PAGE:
Tomorrow, he and Hepzebah would have a day to themselves. The PN would arrive on the following day.
What can I tell him?
Sil-Chan felt that he had been enchanted, caught in a magic web. I know it and I don't care. What matter the Dornbaker Account? Nothing mattered except the enchantment.
But I can't abandon the Library. Tchung depends on me.
Why did Tchung depend on him? The question had not occurred to Sil-Chan in quite that form. Why? Well . . . Tchung would not move without the advice of Records. That was certain. What could Records tell the Director about one Sooma Sil-Chan?
Sil-Chan looked inward at his own past life -- a dedicated Library slave, little better than one of the robots. Self-programming, of course. Too single-minded for most people. Few friends. No women friends, although several had indicated more than a casual interest in him. This interest had vanished quickly when they found he was on anti-S.
Well, I'm off it now. They've probably never even heard of it on the Free Island.
He thought of Hepzebah then, conjured her face into his mind. Ahhh, with her, all things were possible.
With a sigh, Sil-Chan once more wrapped himself in the blankets and composed himself for sleep. This time, he invited another nightmare: His body was transformed by a witch (who looked remarkably like Hepzebah) and he became a throbbing eye which moved inward, ever deeper inward down a shaft of the Library Planet. The drop seemed endless and when it finally stopped, the eye/himself peered upward as all of the Library's contents came cascading down the shaft toward him.
"It'll blind me!" he screamed.
And he awoke to find the pale glow of morning coming through the skylight and mists drifting across the tree branches out there.
A knock sounded on his door. David's voice: "You awake?"
"The PN is here."
Sil-Chan sat upright, stared at the closed door. "But he wasn't supposed to . . ."
"He's here and he wants to see you immediately. You and Hepzebah."
The Paternomer Dornbaker was not as tall as his nightmare counterpart, but he towered over Sil-Chan nonetheless. The PN stood more than two meters and his shock of grey hair added another ten centimeters. The PN was also a heavy man, muscular and swift in his movements. The early morning light penetrated the east windows to bathe the room in sharp contrasts. The PN stood out like an ancient figurehead, an older David -- skin like cured leather, fan wrinkles at the corners of his eyes and mouth, a square chin, sea blue eyes and a wide mouth with dark lips.
Sil-Chan stood facing him in front of the fireplace. Hepzebah sat on the divan with David standing behind her.
The PN glared at Sil-Chan. "Why do you deliberately disrupt things of which you have no knowledge?" Sil-Chan glanced at Hepzebah, but she was staring at the floor.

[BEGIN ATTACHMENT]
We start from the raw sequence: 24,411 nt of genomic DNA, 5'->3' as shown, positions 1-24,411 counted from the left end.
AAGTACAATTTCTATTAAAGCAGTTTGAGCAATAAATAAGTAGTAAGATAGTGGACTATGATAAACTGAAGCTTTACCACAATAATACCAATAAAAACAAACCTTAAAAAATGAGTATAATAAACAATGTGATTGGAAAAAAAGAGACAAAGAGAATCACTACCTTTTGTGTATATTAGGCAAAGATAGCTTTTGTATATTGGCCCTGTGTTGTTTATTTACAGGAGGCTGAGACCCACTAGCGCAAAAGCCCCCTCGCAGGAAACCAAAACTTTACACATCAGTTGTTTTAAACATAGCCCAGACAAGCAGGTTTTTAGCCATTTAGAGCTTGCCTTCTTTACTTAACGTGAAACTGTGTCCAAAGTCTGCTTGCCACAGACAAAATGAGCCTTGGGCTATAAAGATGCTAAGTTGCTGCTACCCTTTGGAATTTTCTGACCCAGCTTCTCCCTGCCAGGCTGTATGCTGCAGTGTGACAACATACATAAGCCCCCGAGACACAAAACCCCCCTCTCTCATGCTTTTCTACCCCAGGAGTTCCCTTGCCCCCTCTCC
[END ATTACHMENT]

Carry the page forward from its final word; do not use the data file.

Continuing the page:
"I did not come to disrupt," Sil-Chan aid.
"I judge a man by what he does," the PN said. "How long have you been seeing my niece?"
"I met her for the first time, yesterday."
"A likely story."
"Are you calling me a liar, sir?" Sil-Chan kept his voice low and steady. It was a tone that surprised even him. The pre-Dornbaker Sil-Chan would never have used it.
The PN favored him with a peculiar, weighted stare, then: "No-o-o, I am not. But you will admit this is disruptively surprising."
"Why did you come here, then?"
"The Library needs your help."
"This is how you enlist my help?" He waved at Hepzebah.
She stood and moved to Sil-Chan's side, put her hand in his. "You almost killed him, Uncle, and you've not apologized."
"You stay out of this."
"Don't you take that tone with me," she said, "or I and my sisters will ban the seed. How will you find a PN then?"
He glared at her. "I'm the PN here!" He made it sound "Pen."
"And I am the Elected Womb," she said.
The PN focused on Sil-Chan. "With him?"
"With whomever I choose!"
"The trothers agreeing!"
"I'm thirsty," the PN said.
David whirled away and went into the rear of the house while the PN stared into the fire. Presently, David returned with one of the earthen mugs he had brought to Sil-Chan. The PN took the drink without looking at David, quaffed it, wiped his lips and returned the mug with the same casual disregard for its source.
"My word is law here," the PN said. "Except when I give a direct order to a chit like that." He jerked his head at Hepzebah. "You know you've interrupted my hunt?"
"David sent word to you, I know," she said. "But you could have come back after the hunt."
"And found you already with the trothers?" He looked at Sil-Chan. "Why aren't you sitting? I told you there was no need to stand." His voice sounded suddenly old and petulant. "I know you were injured."
Sil-Chan realized that was as much of an apology as he would ever get. It amused him and strengthened him.
"You owe him something for the loss of his jetter," David ventured.
The PN whirled. "I don't owe him the woman who could join those lines! Martin's willing. Why can't she . . ."
"I have sisters," Hepzebah said. "The lines can still be joined."
"But not this year," the PN grumbled. "It's an imposition to expect an old man to wait for . . ."
Sil-Chan interrupted: "Aren't you being a little . . ."
"Stay out of this!" the PN snapped.
"I will not stay out of this!"
"You won't obey a direct order from the PN?" His voice was ominous.